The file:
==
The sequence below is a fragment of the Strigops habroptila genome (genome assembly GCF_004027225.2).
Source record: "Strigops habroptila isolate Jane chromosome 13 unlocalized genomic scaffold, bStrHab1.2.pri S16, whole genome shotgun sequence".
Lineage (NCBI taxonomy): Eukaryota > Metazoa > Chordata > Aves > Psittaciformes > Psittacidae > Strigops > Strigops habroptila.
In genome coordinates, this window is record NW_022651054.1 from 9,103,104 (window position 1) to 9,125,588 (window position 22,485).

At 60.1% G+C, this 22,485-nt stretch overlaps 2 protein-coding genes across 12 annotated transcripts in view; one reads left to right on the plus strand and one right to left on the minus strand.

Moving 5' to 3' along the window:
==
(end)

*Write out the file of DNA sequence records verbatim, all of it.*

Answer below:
The sequence below is a fragment of the Strigops habroptila genome (genome assembly GCF_004027225.2).
Source record: "Strigops habroptila isolate Jane chromosome 13 unlocalized genomic scaffold, bStrHab1.2.pri S16, whole genome shotgun sequence".
Lineage (NCBI taxonomy): Eukaryota > Metazoa > Chordata > Aves > Psittaciformes > Psittacidae > Strigops > Strigops habroptila.
In genome coordinates, this window is record NW_022651054.1 from 9,103,104 (window position 1) to 9,125,588 (window position 22,485).

At 60.1% G+C, this 22,485-nt stretch overlaps 2 protein-coding genes across 12 annotated transcripts in view; one reads left to right on the plus strand and one right to left on the minus strand.

Moving 5' to 3' along the window: